Tala Jarjour’s book is based on extensive fieldwork in a particular Syriac Orthodox congregation in Aleppo. Before the war this community was well known for its beautiful and characteristic singing. More than some of the other Syriac Orthodox or Suryani congregations in Syria and Lebanon, the Suryani from Urfa, living together in one neighborhood in Aleppo, succeeded in maintaining the distinct chanting traditions as they had developed over centuries in Edessa – ancient name of their Anatolian city which they collective left in the aftermath of the genocide of 1915. It is these local variations of the Syriac Orthodox ritual chanting that Tala Jarjour went on to study in the years before the war in Syria started. She focuses her analysis of the week of the Passion, ḥasho in Syriac, during which the specific Edessan, ‘Rahawi’ way of chanting is most prominent – both as to the specific modes that are used and as to the way in which these chants are perceived as being characteristic for this particular community – by its members as well as outside observers. Jarjour’s discussion of these distinct chants, of their traditional forms and of the contemporary choir practice that has evolved around it, provides a timely description of a so far little understood musical practice in which both the actual chants with it melodic and modal characteristics, as well as its distinct Sitz im Leben is described in detail. Her narration in the monograph is complemented by recordings and musical transcriptions to be accessed via the website accompanying the book.
What Jarjour offers, however, is far more than a musicological description of the chants and the practices characterizing their performance. She adds a layer of interpretation by situating these distinct Urfalli chants in the self-understanding of a community that sees its music as an essential element of its Aramaic Edessan heritage, reaching back to the early phases of Christianity in the region, predating Islam. In an intricate back and forth throughout the book, Jarjour connects the various elements of the liturgy of the Passion week with crucial elements of this self-understanding of an embattled and marginalized community, focusing on the emotions that are expressed through the aesthetics of the chants. She thus reconstructs the ‘emotional economy of aesthetics’, showing convincingly how ‘sadness’ – the central element of the passion week, is performed by various actors, in various ways, throughout the week, in distinct melodies that nevertheless form a densely connected whole.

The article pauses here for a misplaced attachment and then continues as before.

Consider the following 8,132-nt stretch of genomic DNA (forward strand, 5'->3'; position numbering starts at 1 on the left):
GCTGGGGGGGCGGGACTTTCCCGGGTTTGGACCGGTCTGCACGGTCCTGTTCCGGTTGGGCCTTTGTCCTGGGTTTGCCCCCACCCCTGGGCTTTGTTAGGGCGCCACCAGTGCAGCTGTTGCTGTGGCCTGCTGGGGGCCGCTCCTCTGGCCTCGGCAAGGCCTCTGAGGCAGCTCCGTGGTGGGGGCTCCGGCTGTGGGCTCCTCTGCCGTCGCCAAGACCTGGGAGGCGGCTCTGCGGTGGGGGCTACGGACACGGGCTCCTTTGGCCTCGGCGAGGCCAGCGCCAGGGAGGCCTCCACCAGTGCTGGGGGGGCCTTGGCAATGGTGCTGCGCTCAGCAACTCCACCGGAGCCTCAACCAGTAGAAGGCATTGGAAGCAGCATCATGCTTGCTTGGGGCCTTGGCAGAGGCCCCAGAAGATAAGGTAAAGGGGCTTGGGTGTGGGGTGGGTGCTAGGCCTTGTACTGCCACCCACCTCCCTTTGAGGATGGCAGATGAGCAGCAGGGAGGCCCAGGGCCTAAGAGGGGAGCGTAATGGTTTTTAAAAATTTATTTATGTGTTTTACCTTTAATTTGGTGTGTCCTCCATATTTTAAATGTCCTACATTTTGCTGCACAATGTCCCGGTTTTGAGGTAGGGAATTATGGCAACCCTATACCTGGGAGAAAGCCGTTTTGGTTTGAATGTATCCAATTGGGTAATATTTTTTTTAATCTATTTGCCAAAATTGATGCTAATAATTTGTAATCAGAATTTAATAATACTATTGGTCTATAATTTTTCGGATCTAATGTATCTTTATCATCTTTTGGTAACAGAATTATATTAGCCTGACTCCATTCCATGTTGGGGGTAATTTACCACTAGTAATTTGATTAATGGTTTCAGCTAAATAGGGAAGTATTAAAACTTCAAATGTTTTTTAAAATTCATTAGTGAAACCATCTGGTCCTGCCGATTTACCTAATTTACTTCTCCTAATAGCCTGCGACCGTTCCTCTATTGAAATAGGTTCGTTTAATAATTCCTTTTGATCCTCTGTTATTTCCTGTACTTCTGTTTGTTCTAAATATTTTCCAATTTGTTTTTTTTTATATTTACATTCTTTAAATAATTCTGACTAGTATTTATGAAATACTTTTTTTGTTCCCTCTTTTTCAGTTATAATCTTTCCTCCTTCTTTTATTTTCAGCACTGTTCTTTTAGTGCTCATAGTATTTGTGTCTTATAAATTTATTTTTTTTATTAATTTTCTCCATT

Her description of the community’s musical practice also brings out the complex hierarchical relations in the community, in which the embodied knowledge of the liturgy and the chants constitutes a crucial element. This mostly concerns the deacons, whose role is defined by their singing, and whose status therefore hinges on their knowledge of it. In a different way this is also true for the archbishop of Aleppo, Yuhanna Ibrahim of Aleppo was abducted early in the war (in April 2013), and has not been heard of since. The bishop, not being from Urfa himself, was generally admired for his leadership and knowledge of the tradition, but at the same time the Urfalli reminded each other and the researcher of the fact that he is not quite up to the intricacies of the particular performance practice of their community. At the other end of the spectrum is a woman who, despite not being a full deacon (women are ordained only at the lowest order of deacons), is considered one of the most knowledgeable in the community about the typically Urfalli singing. Jarjour subtly shows how Farida is allowed to teach and perform like a high ranking deacon while restricted time and again to what is considered proper for a woman.